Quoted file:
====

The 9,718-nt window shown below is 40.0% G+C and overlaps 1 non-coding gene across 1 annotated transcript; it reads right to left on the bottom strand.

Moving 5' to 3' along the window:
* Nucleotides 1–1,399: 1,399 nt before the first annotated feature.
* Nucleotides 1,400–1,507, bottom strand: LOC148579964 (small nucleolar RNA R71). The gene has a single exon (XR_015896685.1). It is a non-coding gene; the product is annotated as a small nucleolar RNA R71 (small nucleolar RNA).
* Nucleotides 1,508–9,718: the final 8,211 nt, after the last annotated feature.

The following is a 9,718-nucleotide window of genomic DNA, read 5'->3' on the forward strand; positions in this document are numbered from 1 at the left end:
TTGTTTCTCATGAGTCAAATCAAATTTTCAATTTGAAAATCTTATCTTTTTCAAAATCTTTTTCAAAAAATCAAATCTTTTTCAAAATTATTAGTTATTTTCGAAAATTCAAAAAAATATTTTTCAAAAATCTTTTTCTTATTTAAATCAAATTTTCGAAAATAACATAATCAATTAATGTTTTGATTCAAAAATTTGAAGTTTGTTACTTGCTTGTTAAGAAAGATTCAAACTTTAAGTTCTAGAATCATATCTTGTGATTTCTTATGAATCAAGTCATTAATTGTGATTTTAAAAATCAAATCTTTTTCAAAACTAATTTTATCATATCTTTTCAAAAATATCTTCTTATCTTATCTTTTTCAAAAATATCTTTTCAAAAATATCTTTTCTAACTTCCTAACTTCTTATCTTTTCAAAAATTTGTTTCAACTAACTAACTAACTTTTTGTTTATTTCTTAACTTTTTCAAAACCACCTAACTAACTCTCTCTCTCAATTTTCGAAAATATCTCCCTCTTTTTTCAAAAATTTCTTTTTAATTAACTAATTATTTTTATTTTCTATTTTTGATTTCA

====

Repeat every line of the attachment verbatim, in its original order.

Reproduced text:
The 9,718-nt window shown below is 40.0% G+C and overlaps 1 non-coding gene across 1 annotated transcript; it reads right to left on the bottom strand.

Moving 5' to 3' along the window:
* Nucleotides 1–1,399: 1,399 nt before the first annotated feature.
* Nucleotides 1,400–1,507, bottom strand: LOC148579964 (small nucleolar RNA R71). The gene has a single exon (XR_015896685.1). It is a non-coding gene; the product is annotated as a small nucleolar RNA R71 (small nucleolar RNA).
* Nucleotides 1,508–9,718: the final 8,211 nt, after the last annotated feature.

The following is a 9,718-nucleotide window of genomic DNA, read 5'->3' on the forward strand; positions in this document are numbered from 1 at the left end:
TTGTTTCTCATGAGTCAAATCAAATTTTCAATTTGAAAATCTTATCTTTTTCAAAATCTTTTTCAAAAAATCAAATCTTTTTCAAAATTATTAGTTATTTTCGAAAATTCAAAAAAATATTTTTCAAAAATCTTTTTCTTATTTAAATCAAATTTTCGAAAATAACATAATCAATTAATGTTTTGATTCAAAAATTTGAAGTTTGTTACTTGCTTGTTAAGAAAGATTCAAACTTTAAGTTCTAGAATCATATCTTGTGATTTCTTATGAATCAAGTCATTAATTGTGATTTTAAAAATCAAATCTTTTTCAAAACTAATTTTATCATATCTTTTCAAAAATATCTTCTTATCTTATCTTTTTCAAAAATATCTTTTCAAAAATATCTTTTCTAACTTCCTAACTTCTTATCTTTTCAAAAATTTGTTTCAACTAACTAACTAACTTTTTGTTTATTTCTTAACTTTTTCAAAACCACCTAACTAACTCTCTCTCTCAATTTTCGAAAATATCTCCCTCTTTTTTCAAAAATTTCTTTTTAATTAACTAATTATTTTTATTTTCTATTTTTGATTTCA